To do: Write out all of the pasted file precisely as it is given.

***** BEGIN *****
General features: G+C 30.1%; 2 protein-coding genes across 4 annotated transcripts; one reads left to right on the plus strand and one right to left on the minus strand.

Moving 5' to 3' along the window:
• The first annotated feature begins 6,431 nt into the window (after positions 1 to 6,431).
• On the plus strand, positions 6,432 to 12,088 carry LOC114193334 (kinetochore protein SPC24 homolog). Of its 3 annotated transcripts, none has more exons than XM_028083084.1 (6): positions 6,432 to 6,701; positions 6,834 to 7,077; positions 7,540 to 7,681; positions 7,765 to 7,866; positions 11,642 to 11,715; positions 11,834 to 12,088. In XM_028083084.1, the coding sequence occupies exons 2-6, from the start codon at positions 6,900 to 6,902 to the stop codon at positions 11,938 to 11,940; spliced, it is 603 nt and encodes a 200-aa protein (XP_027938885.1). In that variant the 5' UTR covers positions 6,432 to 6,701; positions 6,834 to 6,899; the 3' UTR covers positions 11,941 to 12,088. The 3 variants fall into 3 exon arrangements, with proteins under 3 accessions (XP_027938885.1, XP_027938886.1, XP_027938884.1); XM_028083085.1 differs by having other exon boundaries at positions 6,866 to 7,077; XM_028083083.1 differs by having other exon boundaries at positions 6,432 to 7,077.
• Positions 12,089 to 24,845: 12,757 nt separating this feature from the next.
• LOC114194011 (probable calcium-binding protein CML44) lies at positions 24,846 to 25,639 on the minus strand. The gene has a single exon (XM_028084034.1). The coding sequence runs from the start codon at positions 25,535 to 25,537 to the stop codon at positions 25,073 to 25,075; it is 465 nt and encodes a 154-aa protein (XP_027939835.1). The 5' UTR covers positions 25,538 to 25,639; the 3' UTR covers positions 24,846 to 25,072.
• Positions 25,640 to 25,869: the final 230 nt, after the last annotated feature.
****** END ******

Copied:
General features: G+C 30.1%; 2 protein-coding genes across 4 annotated transcripts; one reads left to right on the plus strand and one right to left on the minus strand.

Moving 5' to 3' along the window:
• The first annotated feature begins 6,431 nt into the window (after positions 1 to 6,431).
• On the plus strand, positions 6,432 to 12,088 carry LOC114193334 (kinetochore protein SPC24 homolog). Of its 3 annotated transcripts, none has more exons than XM_028083084.1 (6): positions 6,432 to 6,701; positions 6,834 to 7,077; positions 7,540 to 7,681; positions 7,765 to 7,866; positions 11,642 to 11,715; positions 11,834 to 12,088. In XM_028083084.1, the coding sequence occupies exons 2-6, from the start codon at positions 6,900 to 6,902 to the stop codon at positions 11,938 to 11,940; spliced, it is 603 nt and encodes a 200-aa protein (XP_027938885.1). In that variant the 5' UTR covers positions 6,432 to 6,701; positions 6,834 to 6,899; the 3' UTR covers positions 11,941 to 12,088. The 3 variants fall into 3 exon arrangements, with proteins under 3 accessions (XP_027938885.1, XP_027938886.1, XP_027938884.1); XM_028083085.1 differs by having other exon boundaries at positions 6,866 to 7,077; XM_028083083.1 differs by having other exon boundaries at positions 6,432 to 7,077.
• Positions 12,089 to 24,845: 12,757 nt separating this feature from the next.
• LOC114194011 (probable calcium-binding protein CML44) lies at positions 24,846 to 25,639 on the minus strand. The gene has a single exon (XM_028084034.1). The coding sequence runs from the start codon at positions 25,535 to 25,537 to the stop codon at positions 25,073 to 25,075; it is 465 nt and encodes a 154-aa protein (XP_027939835.1). The 5' UTR covers positions 25,538 to 25,639; the 3' UTR covers positions 24,846 to 25,072.
• Positions 25,640 to 25,869: the final 230 nt, after the last annotated feature.